HAMBURG, Germany -- Daimler will scale back investments in plants, equipment and new technology from a peak this year stemming in part from its creation of the EQ electric-car sub-brand, amid a push to maintain profitability.
The automaker “is fighting” to get capital and r&d spending down to 12 billion euros ($13.2 billion) to 13 billion euros next year from 14 billion euros in 2016, CEO Dieter Zetsche told reporters at the Hamburg club of business journalists on Tuesday.
“The range of investments is an extreme challenge,’’ as both electric and conventional vehicle-powering systems will need work in coming years, Zetsche said.
Carmakers’ development spending is surging as the industry faces regulatory pressure to reduce vehicle emissions and delves into advanced technology such as automated driving. Daimler and BMW, its main competitor, are both planning for electric cars to comprise as much as 25 percent of their deliveries in the next decade. Switching well-established production and research setups from conventional autos to battery-powered models is also raising the need to cut costs to ensure future profitability. Daimler’s cars division has a target to keep its return on sales at 10 percent.
Daimler’s Mercedes-Benz nameplate is set to overtake BMW’s namesake brand this year as the world’s biggest luxury-car maker. “The pole position is already within reach” for achieving Daimler’s 2020 target of ranking No. 1 in the premium segment in terms of both profitability and deliveries, Zetsche said. It’s also “well on track” for earnings growth in 2016 after nine-month sales at the Mercedes-Benz Cars division jumped 12 percent, he said.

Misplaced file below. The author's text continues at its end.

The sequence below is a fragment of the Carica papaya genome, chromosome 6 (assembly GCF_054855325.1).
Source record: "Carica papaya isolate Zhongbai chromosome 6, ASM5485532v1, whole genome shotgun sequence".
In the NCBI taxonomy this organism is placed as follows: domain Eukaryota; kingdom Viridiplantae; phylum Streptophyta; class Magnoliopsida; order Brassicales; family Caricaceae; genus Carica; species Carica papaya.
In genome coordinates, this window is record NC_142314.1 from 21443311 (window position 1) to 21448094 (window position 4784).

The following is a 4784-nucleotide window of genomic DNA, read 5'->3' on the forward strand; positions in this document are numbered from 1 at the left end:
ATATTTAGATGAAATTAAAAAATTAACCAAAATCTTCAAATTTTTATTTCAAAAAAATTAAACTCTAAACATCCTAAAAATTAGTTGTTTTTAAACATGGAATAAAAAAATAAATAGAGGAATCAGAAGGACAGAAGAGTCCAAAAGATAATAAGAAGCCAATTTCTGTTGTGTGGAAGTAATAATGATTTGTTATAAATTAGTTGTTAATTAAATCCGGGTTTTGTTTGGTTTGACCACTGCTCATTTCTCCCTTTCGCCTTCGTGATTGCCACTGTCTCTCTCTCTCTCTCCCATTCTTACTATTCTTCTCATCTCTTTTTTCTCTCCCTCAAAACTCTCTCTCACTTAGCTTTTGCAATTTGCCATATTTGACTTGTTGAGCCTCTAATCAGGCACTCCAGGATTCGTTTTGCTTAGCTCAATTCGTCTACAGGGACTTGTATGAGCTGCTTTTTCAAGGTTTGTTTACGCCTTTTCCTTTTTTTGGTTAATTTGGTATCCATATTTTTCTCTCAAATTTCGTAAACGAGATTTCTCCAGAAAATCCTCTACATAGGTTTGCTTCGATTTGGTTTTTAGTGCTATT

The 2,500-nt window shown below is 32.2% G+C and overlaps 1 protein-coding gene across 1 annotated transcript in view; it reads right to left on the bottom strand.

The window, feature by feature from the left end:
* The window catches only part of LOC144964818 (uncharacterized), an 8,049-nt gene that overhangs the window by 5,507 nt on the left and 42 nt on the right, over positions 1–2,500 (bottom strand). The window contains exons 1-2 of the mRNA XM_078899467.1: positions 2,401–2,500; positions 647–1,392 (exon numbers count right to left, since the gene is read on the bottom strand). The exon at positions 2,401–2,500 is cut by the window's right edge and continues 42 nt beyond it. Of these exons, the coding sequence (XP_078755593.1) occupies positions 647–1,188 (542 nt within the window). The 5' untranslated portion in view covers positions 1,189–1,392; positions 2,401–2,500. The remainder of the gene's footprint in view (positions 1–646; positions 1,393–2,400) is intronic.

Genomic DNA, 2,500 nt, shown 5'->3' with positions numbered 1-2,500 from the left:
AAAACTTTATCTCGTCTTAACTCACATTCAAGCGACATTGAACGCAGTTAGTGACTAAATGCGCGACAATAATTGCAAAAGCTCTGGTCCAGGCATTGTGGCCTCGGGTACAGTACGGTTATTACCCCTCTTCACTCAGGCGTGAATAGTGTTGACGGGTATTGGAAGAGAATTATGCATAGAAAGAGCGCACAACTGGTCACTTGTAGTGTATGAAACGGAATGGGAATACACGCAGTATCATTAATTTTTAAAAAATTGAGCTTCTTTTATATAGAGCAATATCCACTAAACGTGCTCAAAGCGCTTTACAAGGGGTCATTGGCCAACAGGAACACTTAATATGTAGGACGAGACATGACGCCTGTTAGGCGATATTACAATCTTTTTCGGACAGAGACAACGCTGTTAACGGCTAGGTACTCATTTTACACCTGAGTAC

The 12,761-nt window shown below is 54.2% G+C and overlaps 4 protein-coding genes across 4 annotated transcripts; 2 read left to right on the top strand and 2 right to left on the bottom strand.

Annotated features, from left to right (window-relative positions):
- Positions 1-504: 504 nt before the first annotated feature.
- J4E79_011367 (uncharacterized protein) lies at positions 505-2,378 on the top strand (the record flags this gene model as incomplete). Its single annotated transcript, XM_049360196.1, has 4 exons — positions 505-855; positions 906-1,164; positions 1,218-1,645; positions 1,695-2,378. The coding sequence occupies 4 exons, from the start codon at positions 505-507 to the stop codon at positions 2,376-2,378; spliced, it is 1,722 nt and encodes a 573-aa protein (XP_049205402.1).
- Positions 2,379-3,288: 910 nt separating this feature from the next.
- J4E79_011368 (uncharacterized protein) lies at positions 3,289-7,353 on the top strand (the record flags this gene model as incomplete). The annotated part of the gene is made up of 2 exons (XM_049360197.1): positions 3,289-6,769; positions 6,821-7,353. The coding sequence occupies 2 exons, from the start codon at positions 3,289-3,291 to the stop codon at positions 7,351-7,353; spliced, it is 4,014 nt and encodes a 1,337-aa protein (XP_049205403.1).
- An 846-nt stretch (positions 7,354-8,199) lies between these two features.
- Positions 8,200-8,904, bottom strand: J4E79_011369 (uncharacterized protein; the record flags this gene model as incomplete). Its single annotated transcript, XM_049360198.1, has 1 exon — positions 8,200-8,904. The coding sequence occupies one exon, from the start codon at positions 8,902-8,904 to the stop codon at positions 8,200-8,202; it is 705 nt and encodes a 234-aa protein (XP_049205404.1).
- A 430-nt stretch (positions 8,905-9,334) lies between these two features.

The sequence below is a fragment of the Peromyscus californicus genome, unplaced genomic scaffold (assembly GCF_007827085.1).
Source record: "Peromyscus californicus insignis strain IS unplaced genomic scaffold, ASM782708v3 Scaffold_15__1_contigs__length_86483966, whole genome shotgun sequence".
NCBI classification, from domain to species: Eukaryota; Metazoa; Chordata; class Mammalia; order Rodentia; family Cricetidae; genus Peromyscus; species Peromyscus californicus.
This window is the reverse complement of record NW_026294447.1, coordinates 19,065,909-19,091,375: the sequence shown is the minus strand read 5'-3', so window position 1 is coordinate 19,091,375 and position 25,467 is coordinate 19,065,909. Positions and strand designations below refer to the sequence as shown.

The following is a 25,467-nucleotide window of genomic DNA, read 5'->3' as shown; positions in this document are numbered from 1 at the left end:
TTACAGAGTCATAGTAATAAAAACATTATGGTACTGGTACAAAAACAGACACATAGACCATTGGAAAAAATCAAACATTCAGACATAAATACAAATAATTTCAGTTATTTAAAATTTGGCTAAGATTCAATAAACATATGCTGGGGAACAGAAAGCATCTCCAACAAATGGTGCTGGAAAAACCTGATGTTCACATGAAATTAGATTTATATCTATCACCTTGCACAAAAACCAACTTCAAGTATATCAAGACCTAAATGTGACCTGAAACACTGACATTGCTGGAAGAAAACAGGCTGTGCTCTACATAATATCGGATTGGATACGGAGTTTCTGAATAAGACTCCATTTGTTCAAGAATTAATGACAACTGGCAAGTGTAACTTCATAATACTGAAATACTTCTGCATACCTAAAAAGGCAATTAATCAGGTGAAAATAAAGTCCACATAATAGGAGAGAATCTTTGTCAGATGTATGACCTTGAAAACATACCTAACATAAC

The Mercedes luxury brand and Daimler’s Smart city-car unit are introducing at least 10 battery-powered cars in coming years, and the development budget includes 1 billion euros in battery technology. Zetsche presented a SUV prototype with the Mercedes EQ badge at the Paris auto show last month to emphasize the company’s commitment to e-cars. The strategy doesn’t mean Daimler will stop working on new engines that use conventional gasoline or diesel fuels more efficiently, the CEO said Tuesday.
“We cannot stop advancing combustion engine technology, even if 25 percent of vehicles sold in 2025 are e-cars, as 75 percent won’t be,” he said. Ever more efficient combustion engines will account for the bulk of carbon-dioxide emission cuts “for a longer period of time,’’ as shown with the new Mercedes E-class sedan’s diesel motor, he said.